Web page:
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Title: The lifelong-learning university : how do Swiss universities experience and respond to the institutional pressure of engaging in lifelong learning : an exploratory multiple case study
Author: Volles, Nina
ISNI:       0000 0004 7967 8016
Awarding Body: University of Bath
Current Institution: University of Bath
Date of Award: 2019
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This thesis is an organisational study using the example of university lifelong learning to analyse how universities deal with new and sometimes conflicting demands that might contribute to the overall institutional complexity. Over the past decades, lifelong learning has developed from a policy discourse limited to a small circle of educational actors to a central element of the European Union (EU)'s social and economic reform agenda with higher education institutions (HEI) expected to play a major role. The EU's strongest lever to persuade universities to engage in lifelong learning has been the use of their normative power. Yet, Swiss Universities have been hesitant to fully embrace lifelong learning as part of their 'third mission'. Consequently, the gap between words and actions has narrowed little over the past decade. That is the point of departure for the research question underpinning the thesis: How do Swiss Universities experience and respond to the institutional pressure to engage in lifelong learning against a backdrop of institutional complexity? The thesis combines neo-institutional and resource dependence theory, which provide different perspectives on organisational stability, conformity and change. The analysis is complemented by the use of organisational attributes ('filters'), allowing for a better grasp of the internal dynamics behind the organisational responses. The original research was carried out within the framework of an exploratory multiple case study of four Swiss universities. The analysis of the data reveals that the European lifelong learning policy discourse rarely penetrates the walls of Swiss HEIs. Moreover, when it does, it is only partly diffused inside the institution due to decoupling mechanisms, structural differentiation of continuing education activities (hybrid structure) and the lack of diffusion inside the organisation. This strategy - consciously chosen or not - allows universities to avoid internal conflict and external scrutiny but also paralyses the further development of university lifelong learning. The data also shows that the high level of uncertainty and ambiguity pushes universities to engage in mimetic isomorphic processes. However, in one case, the study demonstrates that institutional contradictions can trigger reflexivity, leading the institution to proactively manage the contradictory prescriptions and dependencies transforming incompatibility into a competitive advantage.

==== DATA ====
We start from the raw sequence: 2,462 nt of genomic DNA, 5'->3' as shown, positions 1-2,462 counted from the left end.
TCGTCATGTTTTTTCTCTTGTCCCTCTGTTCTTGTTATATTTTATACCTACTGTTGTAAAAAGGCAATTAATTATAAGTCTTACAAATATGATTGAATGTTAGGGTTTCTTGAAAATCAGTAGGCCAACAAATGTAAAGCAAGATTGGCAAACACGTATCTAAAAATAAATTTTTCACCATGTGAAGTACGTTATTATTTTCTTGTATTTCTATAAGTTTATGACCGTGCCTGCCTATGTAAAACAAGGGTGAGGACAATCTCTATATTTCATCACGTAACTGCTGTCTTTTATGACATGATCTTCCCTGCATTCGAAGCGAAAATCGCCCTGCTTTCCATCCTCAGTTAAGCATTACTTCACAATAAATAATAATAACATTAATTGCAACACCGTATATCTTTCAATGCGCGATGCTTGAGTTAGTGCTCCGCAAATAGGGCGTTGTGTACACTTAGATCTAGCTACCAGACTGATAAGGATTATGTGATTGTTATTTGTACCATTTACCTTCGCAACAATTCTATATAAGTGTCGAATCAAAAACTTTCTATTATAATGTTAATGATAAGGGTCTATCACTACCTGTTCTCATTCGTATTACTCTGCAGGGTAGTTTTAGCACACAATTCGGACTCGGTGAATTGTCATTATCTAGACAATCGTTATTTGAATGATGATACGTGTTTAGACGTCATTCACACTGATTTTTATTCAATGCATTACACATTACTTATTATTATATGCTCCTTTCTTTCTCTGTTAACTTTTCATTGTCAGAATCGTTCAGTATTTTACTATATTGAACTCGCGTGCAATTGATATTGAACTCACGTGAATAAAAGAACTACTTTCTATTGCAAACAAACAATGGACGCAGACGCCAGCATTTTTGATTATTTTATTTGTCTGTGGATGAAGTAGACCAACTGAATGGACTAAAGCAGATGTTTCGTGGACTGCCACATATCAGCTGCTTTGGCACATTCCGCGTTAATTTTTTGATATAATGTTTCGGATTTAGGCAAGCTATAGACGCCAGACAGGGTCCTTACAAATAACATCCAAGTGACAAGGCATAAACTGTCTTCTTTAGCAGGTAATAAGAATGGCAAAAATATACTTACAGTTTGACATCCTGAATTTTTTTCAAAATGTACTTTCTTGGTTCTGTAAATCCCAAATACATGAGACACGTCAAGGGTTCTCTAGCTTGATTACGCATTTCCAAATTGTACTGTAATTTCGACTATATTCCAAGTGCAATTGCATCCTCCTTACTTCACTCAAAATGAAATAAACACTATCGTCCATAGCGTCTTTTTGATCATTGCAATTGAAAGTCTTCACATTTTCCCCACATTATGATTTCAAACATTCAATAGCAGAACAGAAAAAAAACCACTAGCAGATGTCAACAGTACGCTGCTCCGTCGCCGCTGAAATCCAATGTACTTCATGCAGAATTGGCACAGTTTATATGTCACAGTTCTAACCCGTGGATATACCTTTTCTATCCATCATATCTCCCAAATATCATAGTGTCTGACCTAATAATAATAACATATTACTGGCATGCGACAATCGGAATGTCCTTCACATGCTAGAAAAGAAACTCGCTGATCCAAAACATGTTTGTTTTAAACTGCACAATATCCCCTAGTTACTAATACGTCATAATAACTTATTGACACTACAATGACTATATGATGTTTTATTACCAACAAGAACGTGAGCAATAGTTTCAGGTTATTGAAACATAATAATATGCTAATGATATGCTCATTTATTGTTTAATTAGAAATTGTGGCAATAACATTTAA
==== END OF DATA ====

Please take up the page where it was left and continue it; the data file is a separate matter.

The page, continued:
Supervisor: Jamieson, Ian ; Enders, Jurgen Sponsor: Not available
Qualification Name: Thesis (D.B.A.) Qualification Level: Doctoral
EThOS ID:  DOI: Not available